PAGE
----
Before the first vote was cast in last year’s election, Trump’s behavior can best be described as immoral, dangerous, reprehensible, resentful and disrespectful of democratic norms and conventions.

Realizing that he was in the political fight of his life in the 2020 presidential elections, the imperial president unapologetically dispatched his spineless, sycophantic senators to secure the appointment of a new Supreme Court Justice whose leanings were more favorable to the right-wing beliefs he supposedly espoused in case he needed her vote to keep him in office.

The big lie

On November 3, the American electorate spoke loudly, clearly and overwhelmingly.

They applied the brakes to Trump’s inane and arcane antics. Joe Biden won a decisive majority with more than 81 million votes, the most ever polled by any American president, to Trump’s 74 million.

Biden’s popular vote translated to 306 votes in the Electoral College to Trump’s 232, making the decision of the American electorate even more resounding and final.

Despite this thorough trouncing he received from American voters, Trump never accepted that he lost the 2020 elections.

He had begun to propagate the “big lie” before the election, telling his rally crowd faithful that, if he was defeated at the polls, they could be sure there was cheating involved on the part of the Democrats. Following Election Day, he immediately began to ratchet up the rhetoric on the “big lie” that it was Trump who had really won the election and should remain in office.

Trump’s intoxication and lust for power

After losing the 2020 presidential election, Trump used every means to deprive the American voters of determining who would become president.

He fomented civil unrest to attempt to hold on to power. Trump calculated, choreographed and 

orchestrated an unprecedented attack on Congress by his far-right, white supremacist supporters on January 6, 2021, to prevent the House of Representatives from certifying the votes of the Electoral College, the last step required to finalize the results of the election.

He filed 60 lawsuits to invalidate the general election and lobbied various state governments, including the duly authorized election scrutineers, to overturn the election. Nothing proved successful.

Trump castigated and vilified Vice President Mike Pence because Pence refused to nullify the will of the American people when Congress met to perform its constitutional responsibility of certifying the 2020 presidential elections.

We are now learning in real time on national television of the enormous and far-reaching efforts that Trump pursued to assuage his insatiable intoxication and lust for power from the January 6, 2020 Congressional Committee investigating the unprecedented lengths to which Trump went to overturn the November 2020 presidential election. Many of Trump’s boorish antics to accomplish this, while not surprising, are stunningly revelatory.

Co-opting the
Republican Party

Unlike the critical stance that Congressional Republicans took against President Nixon for his involvement in the Watergate scandal, an overwhelming number of today’s Republicans in both Houses of Congress have been co-opted by former President Trump.

They have been blinded by the dollar signs they associate with Trump. They have entirely and unapologetically endorsed the big lie that the 2020 presidential elections were stolen and that Trump was unreasonably deprived of his victory.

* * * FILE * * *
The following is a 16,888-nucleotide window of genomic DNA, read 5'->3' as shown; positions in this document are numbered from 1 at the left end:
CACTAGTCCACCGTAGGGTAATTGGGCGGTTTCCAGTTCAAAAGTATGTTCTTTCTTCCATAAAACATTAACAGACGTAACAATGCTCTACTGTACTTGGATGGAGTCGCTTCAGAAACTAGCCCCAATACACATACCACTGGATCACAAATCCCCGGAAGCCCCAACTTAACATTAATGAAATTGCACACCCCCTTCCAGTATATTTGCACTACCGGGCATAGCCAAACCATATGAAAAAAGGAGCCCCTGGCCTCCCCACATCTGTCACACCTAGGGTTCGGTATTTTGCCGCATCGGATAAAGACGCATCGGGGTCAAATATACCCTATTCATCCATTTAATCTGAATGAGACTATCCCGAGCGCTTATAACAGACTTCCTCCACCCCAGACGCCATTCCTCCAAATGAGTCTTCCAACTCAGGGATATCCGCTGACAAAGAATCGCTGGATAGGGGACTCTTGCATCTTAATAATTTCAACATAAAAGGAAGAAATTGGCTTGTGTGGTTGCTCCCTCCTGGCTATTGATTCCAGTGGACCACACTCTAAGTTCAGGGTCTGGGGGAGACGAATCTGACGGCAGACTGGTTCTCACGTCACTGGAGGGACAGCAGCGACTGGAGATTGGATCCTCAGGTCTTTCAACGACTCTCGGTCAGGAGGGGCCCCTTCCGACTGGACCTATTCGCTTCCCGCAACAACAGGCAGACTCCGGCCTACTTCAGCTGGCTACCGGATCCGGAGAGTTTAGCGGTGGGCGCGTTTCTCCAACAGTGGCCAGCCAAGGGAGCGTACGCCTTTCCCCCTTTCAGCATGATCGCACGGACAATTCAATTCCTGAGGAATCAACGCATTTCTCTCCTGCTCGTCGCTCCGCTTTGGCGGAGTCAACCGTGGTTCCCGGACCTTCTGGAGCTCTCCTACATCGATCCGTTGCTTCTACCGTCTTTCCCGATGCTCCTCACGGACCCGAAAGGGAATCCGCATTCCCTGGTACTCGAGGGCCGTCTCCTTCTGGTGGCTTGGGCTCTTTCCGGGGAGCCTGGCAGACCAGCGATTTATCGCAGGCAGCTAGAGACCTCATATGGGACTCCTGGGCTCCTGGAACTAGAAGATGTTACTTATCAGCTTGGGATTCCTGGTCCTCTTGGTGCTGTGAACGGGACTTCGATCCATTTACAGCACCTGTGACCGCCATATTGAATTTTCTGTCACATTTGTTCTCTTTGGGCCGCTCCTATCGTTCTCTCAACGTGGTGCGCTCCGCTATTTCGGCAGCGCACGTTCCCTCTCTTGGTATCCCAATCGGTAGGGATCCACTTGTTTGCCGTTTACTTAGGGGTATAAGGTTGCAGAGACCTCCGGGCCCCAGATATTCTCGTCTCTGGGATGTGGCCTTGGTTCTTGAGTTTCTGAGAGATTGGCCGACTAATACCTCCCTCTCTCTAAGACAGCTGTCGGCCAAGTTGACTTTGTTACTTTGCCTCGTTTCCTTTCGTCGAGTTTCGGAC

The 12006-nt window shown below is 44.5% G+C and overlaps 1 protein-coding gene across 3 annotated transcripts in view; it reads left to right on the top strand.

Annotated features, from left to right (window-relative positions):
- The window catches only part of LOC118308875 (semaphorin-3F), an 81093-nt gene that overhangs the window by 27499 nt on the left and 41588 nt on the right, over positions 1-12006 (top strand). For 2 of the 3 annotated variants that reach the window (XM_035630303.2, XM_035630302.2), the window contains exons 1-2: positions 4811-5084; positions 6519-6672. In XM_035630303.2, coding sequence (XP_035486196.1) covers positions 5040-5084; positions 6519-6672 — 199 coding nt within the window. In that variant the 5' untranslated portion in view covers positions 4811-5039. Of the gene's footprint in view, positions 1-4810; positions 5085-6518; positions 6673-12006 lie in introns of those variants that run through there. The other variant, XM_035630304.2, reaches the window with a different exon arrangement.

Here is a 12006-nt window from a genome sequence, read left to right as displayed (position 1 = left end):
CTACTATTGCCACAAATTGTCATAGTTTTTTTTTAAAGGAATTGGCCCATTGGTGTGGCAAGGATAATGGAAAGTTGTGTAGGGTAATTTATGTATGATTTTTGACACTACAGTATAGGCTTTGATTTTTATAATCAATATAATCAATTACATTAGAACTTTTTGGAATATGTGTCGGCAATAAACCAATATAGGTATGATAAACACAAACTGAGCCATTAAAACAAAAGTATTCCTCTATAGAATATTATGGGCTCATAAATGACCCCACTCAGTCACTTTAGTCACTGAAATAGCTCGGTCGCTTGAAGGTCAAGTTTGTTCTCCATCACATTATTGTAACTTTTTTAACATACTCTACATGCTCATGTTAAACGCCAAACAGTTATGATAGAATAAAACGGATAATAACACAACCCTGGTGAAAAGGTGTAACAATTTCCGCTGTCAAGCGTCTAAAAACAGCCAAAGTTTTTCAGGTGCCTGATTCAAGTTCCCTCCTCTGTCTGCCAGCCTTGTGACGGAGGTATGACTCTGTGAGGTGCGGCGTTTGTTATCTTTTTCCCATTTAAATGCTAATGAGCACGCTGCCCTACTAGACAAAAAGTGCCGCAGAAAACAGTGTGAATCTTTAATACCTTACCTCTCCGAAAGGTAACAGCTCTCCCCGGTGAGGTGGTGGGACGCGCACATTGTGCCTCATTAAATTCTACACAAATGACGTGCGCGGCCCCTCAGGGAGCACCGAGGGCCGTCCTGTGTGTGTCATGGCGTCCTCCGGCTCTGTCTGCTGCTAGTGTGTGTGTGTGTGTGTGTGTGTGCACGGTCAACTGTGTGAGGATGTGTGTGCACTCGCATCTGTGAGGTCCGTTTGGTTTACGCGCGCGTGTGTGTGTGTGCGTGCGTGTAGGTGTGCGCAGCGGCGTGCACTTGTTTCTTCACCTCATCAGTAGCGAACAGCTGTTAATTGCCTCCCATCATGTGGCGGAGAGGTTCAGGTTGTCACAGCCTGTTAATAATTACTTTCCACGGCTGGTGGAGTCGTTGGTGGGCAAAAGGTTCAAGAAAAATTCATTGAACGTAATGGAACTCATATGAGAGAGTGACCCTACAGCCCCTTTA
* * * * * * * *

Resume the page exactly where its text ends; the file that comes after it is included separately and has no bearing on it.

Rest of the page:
They swallowed the big lie, hook, line, and sinker, to ensure their own positions of power, no matter what.

All the presidents’ men

Fifty years ago, amidst a country deeply divided by the Vietnam War and deep-seated race relations troubles, Republicans adopted a moral stance against Nixon, who lied to the world, covered up his criminal activities, and obstructed justice.

The same can be said of some of the president’s men, like John Dean, who challenged his authority and exposed Nixon’s criminality and his failed coup d’état.

Fifty years later, Republicans in both Houses of Congress, with very few exceptions, have undergone a monumental metamorphosis.

Those Republicans will rue the day when history calls on them to account for their blind faith in Trump.

The men who surrounded Trump, who aided and abetted his attempted but failed coup d’état, will have, at best, a very dishonest and unprincipled legacy of subterfuge, lies and failure to uphold their pledges to the constitution and the people they represent.

As we continue to learn about Trump’s abortive antics to hold onto power and his insatiable intoxication and lust for power, we can conclusively witness how and why Trump remains a clear and present danger to the American experiment with democracy.


The ignoble experiences of two disgraced presidents, albeit separated by 50 years, are instructive. Both have personified the idea articulated by Lord Acton that “power corrupts, and absolute power tends to corrupt absolutely”.

In the final analysis, when the dust settles on America’s most recent national nightmare that Trump exemplifies, embattled Republican Congresswoman Elizabeth Cheney will be vindicated when we recall Cheney’s admonition to her Republican colleagues: “There will come a day when Donald Trump is gone, but your dishonor will remain.”

Sadly, for America and the world, that day has not yet come.

• Philip C. Galanis is the managing partner of HLB Bahamas, Advisors and Chartered Accountants. He served 15 years in Parliament. Please send your comments to pgalanis@gmail.com